What Is Physical Therapy?
Are we a “neck down” or “neck up” profession?
By Jamey Schrier, PT, DPT, OCS
I attended the Graham Sessions this past January where I heard this question: Are we a neck down or neck up profession?
The Graham Sessions are an open forum think tank to discuss the current state of physical therapy and its future. Physical therapists from the private practice industry (both large and small), technology, academia, and research, as well as representatives from the American Physical Therapy Association (APTA), Private Practice Section (PPS), and Health Policy and Administration (HPA) participate.
Various expert panels discuss important topics affecting the industry, as well as hold point/counterpoint discussions between physical therapists where each person defends a side of a topic. Physical therapists are also invited to share what is on their minds in a 10-minute talk similar to a TED talk.
This was my first invitation and I did not know what to expect. However, a smile came to my face when Carl De Rosa, a prominent physical therapist and business leader, posed the question: “What is physical therapy?” I knew this is exactly the type of question we as a profession have to be asking ourselves.
This simple, unassuming question is so profound because it embodies our dilemma as a profession and organization. The physical therapy profession is in the midst of an identity crisis. We are confused as to who we are and our true purpose in this world. What is the future role of the physical therapist?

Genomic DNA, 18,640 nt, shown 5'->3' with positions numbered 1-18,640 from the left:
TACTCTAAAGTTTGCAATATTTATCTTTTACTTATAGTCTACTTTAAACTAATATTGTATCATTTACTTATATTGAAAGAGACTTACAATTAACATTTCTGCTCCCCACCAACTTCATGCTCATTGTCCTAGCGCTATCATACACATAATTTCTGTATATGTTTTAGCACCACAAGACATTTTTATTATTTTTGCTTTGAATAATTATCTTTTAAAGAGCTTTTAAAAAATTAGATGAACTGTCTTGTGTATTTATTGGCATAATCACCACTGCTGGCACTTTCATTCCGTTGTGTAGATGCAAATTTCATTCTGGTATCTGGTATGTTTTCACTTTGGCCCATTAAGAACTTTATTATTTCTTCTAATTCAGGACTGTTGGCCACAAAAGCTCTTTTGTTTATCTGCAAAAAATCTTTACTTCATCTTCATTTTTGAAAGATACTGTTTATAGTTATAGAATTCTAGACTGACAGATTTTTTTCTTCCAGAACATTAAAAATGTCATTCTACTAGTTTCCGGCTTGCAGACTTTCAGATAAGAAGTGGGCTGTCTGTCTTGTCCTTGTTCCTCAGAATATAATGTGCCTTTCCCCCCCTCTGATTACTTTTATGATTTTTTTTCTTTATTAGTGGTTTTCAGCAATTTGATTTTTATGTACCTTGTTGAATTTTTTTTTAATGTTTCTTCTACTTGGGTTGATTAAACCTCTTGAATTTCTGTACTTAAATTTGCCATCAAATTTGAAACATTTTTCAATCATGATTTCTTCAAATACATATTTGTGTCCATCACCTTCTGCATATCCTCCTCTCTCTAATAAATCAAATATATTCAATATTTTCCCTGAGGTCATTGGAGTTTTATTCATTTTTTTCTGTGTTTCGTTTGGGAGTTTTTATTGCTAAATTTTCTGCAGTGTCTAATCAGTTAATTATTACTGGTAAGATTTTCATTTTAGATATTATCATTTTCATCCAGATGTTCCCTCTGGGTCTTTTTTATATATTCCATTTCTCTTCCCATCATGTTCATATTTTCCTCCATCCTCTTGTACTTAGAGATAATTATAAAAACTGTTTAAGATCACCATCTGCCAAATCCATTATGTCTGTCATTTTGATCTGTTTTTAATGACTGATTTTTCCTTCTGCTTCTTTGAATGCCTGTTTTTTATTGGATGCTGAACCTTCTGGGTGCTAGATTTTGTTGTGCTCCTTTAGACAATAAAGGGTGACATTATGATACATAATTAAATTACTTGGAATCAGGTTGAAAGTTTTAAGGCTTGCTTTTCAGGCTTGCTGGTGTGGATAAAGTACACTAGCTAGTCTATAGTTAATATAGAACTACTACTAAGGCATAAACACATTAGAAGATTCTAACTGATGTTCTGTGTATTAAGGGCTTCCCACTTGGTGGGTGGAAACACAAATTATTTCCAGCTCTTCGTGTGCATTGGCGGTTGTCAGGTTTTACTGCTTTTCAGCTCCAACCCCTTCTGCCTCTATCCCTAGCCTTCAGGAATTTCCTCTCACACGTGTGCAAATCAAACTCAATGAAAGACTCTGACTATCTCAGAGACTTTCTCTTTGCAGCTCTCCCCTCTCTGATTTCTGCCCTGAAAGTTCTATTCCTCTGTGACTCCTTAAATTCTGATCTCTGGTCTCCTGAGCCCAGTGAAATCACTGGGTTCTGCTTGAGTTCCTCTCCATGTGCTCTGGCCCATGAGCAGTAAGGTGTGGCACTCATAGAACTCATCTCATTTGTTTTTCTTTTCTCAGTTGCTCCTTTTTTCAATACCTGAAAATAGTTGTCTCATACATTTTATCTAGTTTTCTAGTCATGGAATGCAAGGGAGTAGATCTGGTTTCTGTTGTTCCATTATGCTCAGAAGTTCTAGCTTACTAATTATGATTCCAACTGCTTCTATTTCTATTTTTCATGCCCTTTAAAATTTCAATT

When someone asks you: “What is physical therapy?” How do you respond? How should we respond collectively? It is a simple enough question, right? However, it was not so simple to answer as evident in the heated discussions during the Graham Sessions.
I heard once, “All success begins with clarity.” If we have an identity crisis as a profession and are not clear as to who we are, then it becomes impossible to answer Mr. De Rosa’s question.
What is a neck down profession?
A neck down profession looks at physical therapists as mostly “doers.” In other words, we as physical therapists are the chief cooks and bottle washers doing all of the activities required to provide quality treatment and care. A noble intention, but in my opinion, the wrong one. Physical therapists have much more to offer than just being the “doers.”
As physical therapy private practice owners, we take this mindset to a whole new level by including the “doing of activities” to practically every administrative job in the practice and putting them on our plate. This mindset is killing us. This mindset that we were taught in school and communicated by our national organization is spilling over to many of us who are running our practices.
We are taught: “Do it yourself because you are an expert and autonomous.” What about collaboration? What about delegation? Are we not just pigeon holing ourselves deeper and deeper?
The challenge we face is that insurance providers are searching for ways to reduce health care costs. One of those “cuts” will no doubt be to get rid of the overpriced physical therapy “doers” and replace them with less costly people who can deliver similar results.
Are you surprised? Wouldn’t you do the same thing to reduce costs? Is not our true value much more than professionals who help people by doing things to them? Are we not more brains than brawn? Is not the advice, recommendation, and solution that we provide to people actually more valuable than the delivery of physical treatment?
This confusion is our professional problem!